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  • Writer's pictureSoyfoodscouncil

Celebrate Valentine’s Day with Heart-Healthy Recipes

Media Contact: Linda Funk

Executive Director

The Soyfoods Council

515.491.8636


Ankeny, Iowa, January 23, 2024—This Valentine’s Day, serve feel-good, better-for-

you recipes, thanks to The Soyfoods Council’s wide selection of easy, family friendly ideas for

meals, snacks and entertaining.


Read the label. Soyfoods wear their heart on their sleeve, and there’s plenty to love

about them. When you choose soyfoods made with verified sustainably grown U.S. soy, you’re

keeping personal health as well as the health of the planet in mind. According to Innova Market

Insights, shoppers say they are influenced to purchase foods produced with innovative farming

practices by the belief that these foods are better for the planet, more natural, and offer a

reduction of health risks. Approximately 95% of U.S. soy farmers follow the U.S. Soy

Sustainability Assurance Protocol (SSAP).


Soyfoods support nutrition trends by offering affordable, high-quality plant protein.

Soy is a complete protein that provides all the essential amino acids in the amounts needed for

health, without the large amount of saturated fat that typically comes with animal sources of

protein. One cup of soymilk, for example, provides 7 to 8 grams of cholesterol-free complete

protein. One cup of silken tofu offers approximately 8 grams of protein. Soybean oil (commonly

labeled as vegetable oil) is a versatile ingredient to keep on hand for dressings, sauces, frying,

sautéing and baking. Soybean oil has been authorized by the U.S. Food and Drug Administration

(FDA) to use a qualified health claim linking it to a reduced risk of coronary heart disease.

Enjoy soy and create the following easy, memorable soyfoods-inspired dishes to share

for Valentine’s Day.





Make shareable dips with tofu. Easy does it for cozy entertaining with appetizers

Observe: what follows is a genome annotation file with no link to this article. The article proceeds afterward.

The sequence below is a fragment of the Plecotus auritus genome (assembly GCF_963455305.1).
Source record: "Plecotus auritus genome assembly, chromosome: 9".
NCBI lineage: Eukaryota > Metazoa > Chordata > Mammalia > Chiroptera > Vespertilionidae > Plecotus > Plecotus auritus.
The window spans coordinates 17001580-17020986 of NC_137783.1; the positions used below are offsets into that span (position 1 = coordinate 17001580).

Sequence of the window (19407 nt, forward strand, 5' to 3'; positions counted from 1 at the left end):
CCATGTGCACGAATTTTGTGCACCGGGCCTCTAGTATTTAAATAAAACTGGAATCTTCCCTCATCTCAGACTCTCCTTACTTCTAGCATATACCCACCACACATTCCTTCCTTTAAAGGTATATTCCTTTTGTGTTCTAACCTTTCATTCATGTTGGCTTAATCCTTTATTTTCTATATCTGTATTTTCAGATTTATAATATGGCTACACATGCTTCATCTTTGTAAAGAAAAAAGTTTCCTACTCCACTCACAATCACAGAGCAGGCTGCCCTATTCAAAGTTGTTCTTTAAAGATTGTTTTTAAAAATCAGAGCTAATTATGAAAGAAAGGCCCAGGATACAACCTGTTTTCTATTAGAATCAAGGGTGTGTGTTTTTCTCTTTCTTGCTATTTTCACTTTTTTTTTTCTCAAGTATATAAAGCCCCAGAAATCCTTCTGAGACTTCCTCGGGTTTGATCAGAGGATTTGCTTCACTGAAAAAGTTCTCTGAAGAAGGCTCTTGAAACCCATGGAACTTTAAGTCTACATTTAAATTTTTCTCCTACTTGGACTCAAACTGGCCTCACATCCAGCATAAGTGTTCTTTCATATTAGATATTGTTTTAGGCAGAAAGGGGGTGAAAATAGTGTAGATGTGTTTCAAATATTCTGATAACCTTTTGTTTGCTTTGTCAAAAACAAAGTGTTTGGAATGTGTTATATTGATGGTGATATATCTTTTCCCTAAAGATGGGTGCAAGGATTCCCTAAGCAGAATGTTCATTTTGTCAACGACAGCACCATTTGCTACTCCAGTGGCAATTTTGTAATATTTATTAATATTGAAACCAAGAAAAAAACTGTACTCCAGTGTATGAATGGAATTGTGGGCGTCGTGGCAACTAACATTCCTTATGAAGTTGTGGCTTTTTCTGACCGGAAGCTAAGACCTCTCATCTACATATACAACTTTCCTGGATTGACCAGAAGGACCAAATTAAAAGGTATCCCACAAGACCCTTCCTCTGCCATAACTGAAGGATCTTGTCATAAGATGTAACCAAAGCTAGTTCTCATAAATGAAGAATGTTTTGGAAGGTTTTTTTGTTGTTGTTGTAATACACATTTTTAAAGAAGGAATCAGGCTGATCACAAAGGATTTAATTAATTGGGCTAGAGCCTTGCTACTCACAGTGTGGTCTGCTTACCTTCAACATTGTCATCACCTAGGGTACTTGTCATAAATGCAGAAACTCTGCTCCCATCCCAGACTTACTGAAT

like Sundried Tomato Tofu Dip made in a blender. All you need are 8 oz. of soft tofu, a package

of softened cream cheese and a package of Ranch seasoning dressing mix. Stir in chopped

sundried tomatoes, dried onion, and garlic powder. Cover and chill for an hour and serve with

vegetable dippers or crackers.




Pair pasta and tofu to feed a family, small gatherings, or for a romantic dinner

for two. On Valentine’s Day, you want to spend time with those who matter to you, not in the

kitchen. That’s why Easy Stuffed Shells are a good main course choice. The luxurious filling for

one box of large, cooked pasta shells features soft silken tofu. Combine the tofu with 2 cups of

shredded mozzarella, ¾ cup grated Parmesan, 1 egg and 2 Tablespoons of chopped fresh parsley.

If desired, add 2 cups of ground beef, chicken, turkey or pork to the mixture. You’ll need a 26-

oz. jar of your favorite pasta sauce. Arrange shells in a baking dish atop a bit of the sauce, then

pour remaining sauce over the stuffed shells. Cover with foil and bake for about 45 minutes.




Discover why chocolate and soy are a loving couple. What could be simpler than a

three-ingredient pie filling that can be served in a ready-made chocolate cookie crumb pie crust

or spooned into parfait glasses? Chocolate Peanut Butter Tofu Tarts feature a package of

fortified silken tofu, ½ cup creamy peanut butter, and ½ cup melted semisweet chocolate chips.

Add about 2 Tablespoons of soymilk, or more if needed, until the filling reaches a spreadable

consistency. Serve chilled.



For detailed recipes from The Soyfoods Council, visit the website at

www.thesoyfoodscouncil.com. You’ll also find cooking tips and updates on soyfoods and your

health.


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About soyfoods and sustainability: Sustainability is a soy tradition. U. S. soybean farmers have

been practicing sustainable agriculture methods for decades. Currently, 95% of U.S. soy growers

are committed to sustainable farming practices and partner with the USDA to implement

conservation programs. Soyfoods may play a significant role as a source of protein that

minimally contributes to greenhouse gas (GHG) emissions in comparison to other protein

sources.


About the Soyfoods Council: The Soyfoods Council is a non-profit organization, created and

funded by Iowa soybean farmers, providing a complete resource to increase awareness of

soyfoods, educate and inform media, healthcare professionals, consumers and the retail and

foodservice markets about the many benefits of Soyfoods.

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